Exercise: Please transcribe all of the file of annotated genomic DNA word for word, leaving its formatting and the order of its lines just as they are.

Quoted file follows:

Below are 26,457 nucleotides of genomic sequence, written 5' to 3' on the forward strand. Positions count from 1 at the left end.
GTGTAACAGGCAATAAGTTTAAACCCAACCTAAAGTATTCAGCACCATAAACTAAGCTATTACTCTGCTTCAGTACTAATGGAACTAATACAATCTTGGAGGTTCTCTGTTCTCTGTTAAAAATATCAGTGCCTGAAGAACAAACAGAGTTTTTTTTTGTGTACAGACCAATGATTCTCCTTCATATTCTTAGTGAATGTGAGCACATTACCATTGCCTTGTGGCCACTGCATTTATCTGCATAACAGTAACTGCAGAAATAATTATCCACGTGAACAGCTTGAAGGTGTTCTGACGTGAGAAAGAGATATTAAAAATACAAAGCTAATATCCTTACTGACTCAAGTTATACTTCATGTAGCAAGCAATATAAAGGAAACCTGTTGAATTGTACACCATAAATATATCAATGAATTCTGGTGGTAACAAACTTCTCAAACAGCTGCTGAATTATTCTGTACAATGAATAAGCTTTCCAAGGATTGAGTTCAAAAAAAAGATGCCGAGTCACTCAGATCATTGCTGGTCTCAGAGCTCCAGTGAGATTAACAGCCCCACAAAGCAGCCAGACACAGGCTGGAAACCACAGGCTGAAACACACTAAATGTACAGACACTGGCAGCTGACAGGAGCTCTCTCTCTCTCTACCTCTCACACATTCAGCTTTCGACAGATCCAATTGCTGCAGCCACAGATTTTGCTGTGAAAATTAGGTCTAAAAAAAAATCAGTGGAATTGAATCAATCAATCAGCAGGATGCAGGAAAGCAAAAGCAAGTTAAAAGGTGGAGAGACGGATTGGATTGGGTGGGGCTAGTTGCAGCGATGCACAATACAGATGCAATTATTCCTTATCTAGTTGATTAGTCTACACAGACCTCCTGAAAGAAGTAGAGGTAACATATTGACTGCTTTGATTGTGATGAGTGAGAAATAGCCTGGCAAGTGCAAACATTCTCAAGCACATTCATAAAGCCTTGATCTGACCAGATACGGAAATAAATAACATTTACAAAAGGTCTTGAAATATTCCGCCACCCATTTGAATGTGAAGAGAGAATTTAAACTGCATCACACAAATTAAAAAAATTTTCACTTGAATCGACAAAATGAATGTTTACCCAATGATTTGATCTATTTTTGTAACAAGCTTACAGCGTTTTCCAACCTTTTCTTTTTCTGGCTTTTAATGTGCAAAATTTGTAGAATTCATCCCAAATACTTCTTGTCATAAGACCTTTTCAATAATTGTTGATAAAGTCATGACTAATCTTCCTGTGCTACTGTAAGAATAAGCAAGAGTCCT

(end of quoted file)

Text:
Below are 26,457 nucleotides of genomic sequence, written 5' to 3' on the forward strand. Positions count from 1 at the left end.
GTGTAACAGGCAATAAGTTTAAACCCAACCTAAAGTATTCAGCACCATAAACTAAGCTATTACTCTGCTTCAGTACTAATGGAACTAATACAATCTTGGAGGTTCTCTGTTCTCTGTTAAAAATATCAGTGCCTGAAGAACAAACAGAGTTTTTTTTTGTGTACAGACCAATGATTCTCCTTCATATTCTTAGTGAATGTGAGCACATTACCATTGCCTTGTGGCCACTGCATTTATCTGCATAACAGTAACTGCAGAAATAATTATCCACGTGAACAGCTTGAAGGTGTTCTGACGTGAGAAAGAGATATTAAAAATACAAAGCTAATATCCTTACTGACTCAAGTTATACTTCATGTAGCAAGCAATATAAAGGAAACCTGTTGAATTGTACACCATAAATATATCAATGAATTCTGGTGGTAACAAACTTCTCAAACAGCTGCTGAATTATTCTGTACAATGAATAAGCTTTCCAAGGATTGAGTTCAAAAAAAAGATGCCGAGTCACTCAGATCATTGCTGGTCTCAGAGCTCCAGTGAGATTAACAGCCCCACAAAGCAGCCAGACACAGGCTGGAAACCACAGGCTGAAACACACTAAATGTACAGACACTGGCAGCTGACAGGAGCTCTCTCTCTCTCTACCTCTCACACATTCAGCTTTCGACAGATCCAATTGCTGCAGCCACAGATTTTGCTGTGAAAATTAGGTCTAAAAAAAAATCAGTGGAATTGAATCAATCAATCAGCAGGATGCAGGAAAGCAAAAGCAAGTTAAAAGGTGGAGAGACGGATTGGATTGGGTGGGGCTAGTTGCAGCGATGCACAATACAGATGCAATTATTCCTTATCTAGTTGATTAGTCTACACAGACCTCCTGAAAGAAGTAGAGGTAACATATTGACTGCTTTGATTGTGATGAGTGAGAAATAGCCTGGCAAGTGCAAACATTCTCAAGCACATTCATAAAGCCTTGATCTGACCAGATACGGAAATAAATAACATTTACAAAAGGTCTTGAAATATTCCGCCACCCATTTGAATGTGAAGAGAGAATTTAAACTGCATCACACAAATTAAAAAAATTTTCACTTGAATCGACAAAATGAATGTTTACCCAATGATTTGATCTATTTTTGTAACAAGCTTACAGCGTTTTCCAACCTTTTCTTTTTCTGGCTTTTAATGTGCAAAATTTGTAGAATTCATCCCAAATACTTCTTGTCATAAGACCTTTTCAATAATTGTTGATAAAGTCATGACTAATCTTCCTGTGCTACTGTAAGAATAAGCAAGAGTCCT